Recently, a breakdown of paracellular and vascular pathways and activated neuroimmune and oxidative pathways were established in (deficit) schizophrenia. The aim of the current study was to delineate a) the differences in these pathways between stable phase, first (FES) and multiple (MES) episode schizophrenia, and b) the pathways that determine the behavioral-cognitive-physical-psychosocial (BCPS)-worsening in FES/MES. This study included 21 FES and 58 FES patients and 40 healthy controls and measured indicants of serum IgA to C1q, and leaky gut, immune activation, and oxidative stress toxicity (OSTOX) biomarkers. We constructed a BCPS-worsening index by extracting a latent vector from symptomatic, neurocognitive, and quality of life data. FES patients showed significantly higher IgA to C1q, cadherin, catenin, plasmalemma vesicle-associated protein, and IgA/IgM to Gram-negative bacteria than FES patients and controls. In FES patients, the BCPS-worsening score was predicted (48.7%) by IgA to Klebsiella pneumoniae and lowered paraoxonase 1 activity. In MES patients, the BCPS-worsening score was explained (42.7%) by increased tumor necrosis factor-α, OSTOX, and number of episodes. In schizophrenia, 34.0% of the variance in the BCPS-worsening score was explained by IgA to K. pneumoniae, OSTOX, and number of episodes. Increased IgA to K. pneumoniae was the single best predictor of residual psychotic symptoms in FES and MES. This study delineated different mechanistic processes in FES, including breakdown of adherens junctions, bacterial translocation, and C1q circulating immune complexes; and FES, including immune and oxidative stress neurotoxic pathways. FES and MES comprise different staging subtypes, i.e., FES and MES with and without worsening.
ARTICLE | doi:10.20944/preprints202105.0182.v1
Subject: Medicine & Pharmacology, Allergology Keywords: chronic fatigue syndrome; Myalgic encephalomyelitis; oxidative stress; neuro-immune; inflammation; bacterial translocation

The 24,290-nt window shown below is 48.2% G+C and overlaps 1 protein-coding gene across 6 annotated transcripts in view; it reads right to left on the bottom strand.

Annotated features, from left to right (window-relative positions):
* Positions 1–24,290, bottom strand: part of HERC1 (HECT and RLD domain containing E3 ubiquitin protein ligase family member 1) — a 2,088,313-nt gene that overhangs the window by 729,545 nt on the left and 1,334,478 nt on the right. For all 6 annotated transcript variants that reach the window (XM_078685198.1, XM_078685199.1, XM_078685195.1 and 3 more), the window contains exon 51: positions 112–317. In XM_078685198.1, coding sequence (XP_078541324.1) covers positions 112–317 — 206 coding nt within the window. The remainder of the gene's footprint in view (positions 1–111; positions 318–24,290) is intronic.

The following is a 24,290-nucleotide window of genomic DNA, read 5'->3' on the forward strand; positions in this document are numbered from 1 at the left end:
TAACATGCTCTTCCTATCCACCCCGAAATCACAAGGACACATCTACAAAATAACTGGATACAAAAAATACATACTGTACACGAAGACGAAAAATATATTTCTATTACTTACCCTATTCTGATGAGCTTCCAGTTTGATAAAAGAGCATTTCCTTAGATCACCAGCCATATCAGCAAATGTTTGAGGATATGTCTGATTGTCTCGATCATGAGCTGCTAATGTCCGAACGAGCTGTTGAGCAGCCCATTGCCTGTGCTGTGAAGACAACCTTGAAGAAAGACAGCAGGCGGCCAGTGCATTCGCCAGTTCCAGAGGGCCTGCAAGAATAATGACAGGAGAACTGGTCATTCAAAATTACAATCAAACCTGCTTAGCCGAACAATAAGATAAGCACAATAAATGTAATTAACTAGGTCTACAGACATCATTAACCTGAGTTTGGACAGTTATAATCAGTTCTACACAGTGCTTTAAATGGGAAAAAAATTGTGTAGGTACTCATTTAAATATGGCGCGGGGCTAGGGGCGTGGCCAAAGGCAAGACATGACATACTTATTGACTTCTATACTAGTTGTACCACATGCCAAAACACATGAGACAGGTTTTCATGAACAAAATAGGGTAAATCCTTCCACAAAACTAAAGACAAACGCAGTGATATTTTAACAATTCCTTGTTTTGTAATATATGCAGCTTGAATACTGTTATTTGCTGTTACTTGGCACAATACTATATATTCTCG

Online: 10 May 2021 (12:27:45 CEST)
Background: A meaningful part of schizophrenia patients suffer from physiosomatic symptoms (formerly named psychosomatic) which are reminiscent of chronic fatigue syndrome and fibromyalgia (FF) and are associated with signs of immune activation and increased levels of tryptophan catabolites (TRYCATs). Aims: To examine whether FF symptoms in schizophrenia are associated with breakdown of the paracellular pathway, zonulin, lowered natural IgM responses to oxidative specific epitopes (OSEs); and whether FF symptoms belong to the behavioral-cognitive-physical-psychosocial-(BCPS)-worsening index consisting of indices of a general cognitive decline (G-CoDe), symptomatome of schizophrenia, and quality of life (QoL)-phenomenome. Methods: FF symptoms were assessed using the Fibromyalgia and Chronic Fatigue Rating scale in 80 schizophrenia patients and 40 healthy controls and serum cytokines/chemokines, IgA levels to TRYCATs, IgM to OSEs, zonulin and transcellular/paracellular (TRANS/PARA) molecules were assayed using ELISA methods. Results: A large part (42.3%) of the variance in the total FF score was explained by the regression on the PARA/TRANS ratio, pro-inflammatory cytokines, IgM to zonulin, IgA to TRYCATs (all positively) and IgM to OSEs (inversely). There were highly significant correlations between the total FF score and G-CoDe, symtopmatome, QoL phenomenome and BCPS-worsening score. FF symptoms belong to a common core shared by G-CoDe, symtopmatome, and QoL phenomenome. Discussion: The physio-somatic symptoms of schizophrenia are driven by various pathways including increased zonulin, breakdown of the paracellular tight-junctions pathway, immune activation with induction of the TRYCAT pathway, and consequent neurotoxicity. It is concluded that FF symptoms are part of the phenome of schizophrenia and BCPS-worsening as well.
ARTICLE | doi:10.20944/preprints201908.0132.v1
Subject: Medicine & Pharmacology, Psychiatry & Mental Health Studies Keywords: schizophrenia; inflammation; oxidative stress; neuro-immune; gut bacteria; antioxidants
Online: 11 August 2019 (14:58:43 CEST)